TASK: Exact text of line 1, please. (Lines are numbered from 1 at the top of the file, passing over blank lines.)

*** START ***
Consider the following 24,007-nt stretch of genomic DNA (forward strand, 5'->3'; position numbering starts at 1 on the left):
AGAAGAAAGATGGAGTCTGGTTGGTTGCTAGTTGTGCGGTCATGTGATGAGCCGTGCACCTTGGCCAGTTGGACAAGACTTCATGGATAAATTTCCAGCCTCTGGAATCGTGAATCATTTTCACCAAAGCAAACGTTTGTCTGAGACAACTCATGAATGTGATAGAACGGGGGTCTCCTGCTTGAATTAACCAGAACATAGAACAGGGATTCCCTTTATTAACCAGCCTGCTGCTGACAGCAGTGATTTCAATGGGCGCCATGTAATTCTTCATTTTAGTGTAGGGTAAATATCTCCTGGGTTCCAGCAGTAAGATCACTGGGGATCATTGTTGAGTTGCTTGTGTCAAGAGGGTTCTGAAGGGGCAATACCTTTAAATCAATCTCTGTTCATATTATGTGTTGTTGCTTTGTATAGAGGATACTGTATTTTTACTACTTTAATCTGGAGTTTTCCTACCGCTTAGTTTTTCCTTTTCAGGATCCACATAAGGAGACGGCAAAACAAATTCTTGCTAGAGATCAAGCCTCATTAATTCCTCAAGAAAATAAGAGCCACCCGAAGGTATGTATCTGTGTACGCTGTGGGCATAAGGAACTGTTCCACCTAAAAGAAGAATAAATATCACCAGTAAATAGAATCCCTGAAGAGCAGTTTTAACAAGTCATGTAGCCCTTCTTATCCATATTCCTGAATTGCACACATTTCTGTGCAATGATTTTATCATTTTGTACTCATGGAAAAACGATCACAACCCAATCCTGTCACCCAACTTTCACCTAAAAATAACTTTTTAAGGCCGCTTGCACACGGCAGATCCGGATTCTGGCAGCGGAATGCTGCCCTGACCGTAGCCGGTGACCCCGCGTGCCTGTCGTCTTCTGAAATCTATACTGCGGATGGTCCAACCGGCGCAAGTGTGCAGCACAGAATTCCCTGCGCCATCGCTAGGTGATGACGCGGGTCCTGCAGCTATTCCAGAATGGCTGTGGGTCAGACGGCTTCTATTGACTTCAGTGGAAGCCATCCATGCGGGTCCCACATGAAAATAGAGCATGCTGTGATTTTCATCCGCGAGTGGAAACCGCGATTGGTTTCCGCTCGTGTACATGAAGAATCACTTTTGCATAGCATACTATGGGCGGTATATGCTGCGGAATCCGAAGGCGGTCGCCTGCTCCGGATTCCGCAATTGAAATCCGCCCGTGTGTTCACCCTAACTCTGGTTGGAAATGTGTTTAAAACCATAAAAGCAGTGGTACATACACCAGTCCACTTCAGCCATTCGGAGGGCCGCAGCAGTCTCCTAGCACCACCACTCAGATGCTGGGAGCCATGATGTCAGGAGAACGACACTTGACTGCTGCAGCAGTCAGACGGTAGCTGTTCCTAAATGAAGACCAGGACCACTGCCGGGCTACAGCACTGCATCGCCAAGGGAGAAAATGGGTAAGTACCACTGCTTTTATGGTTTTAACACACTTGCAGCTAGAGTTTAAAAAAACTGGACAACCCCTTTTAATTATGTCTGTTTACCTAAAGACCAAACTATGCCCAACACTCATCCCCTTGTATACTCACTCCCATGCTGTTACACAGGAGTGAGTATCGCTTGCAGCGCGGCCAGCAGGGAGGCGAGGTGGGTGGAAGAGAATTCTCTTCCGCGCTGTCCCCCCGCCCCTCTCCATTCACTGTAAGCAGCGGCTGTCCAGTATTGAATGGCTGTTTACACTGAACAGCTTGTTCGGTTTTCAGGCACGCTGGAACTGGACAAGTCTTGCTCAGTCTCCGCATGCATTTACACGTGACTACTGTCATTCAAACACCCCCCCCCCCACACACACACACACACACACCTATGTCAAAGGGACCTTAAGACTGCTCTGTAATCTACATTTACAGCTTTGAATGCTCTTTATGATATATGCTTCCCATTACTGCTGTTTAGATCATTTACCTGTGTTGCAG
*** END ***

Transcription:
Consider the following 24,007-nt stretch of genomic DNA (forward strand, 5'->3'; position numbering starts at 1 on the left):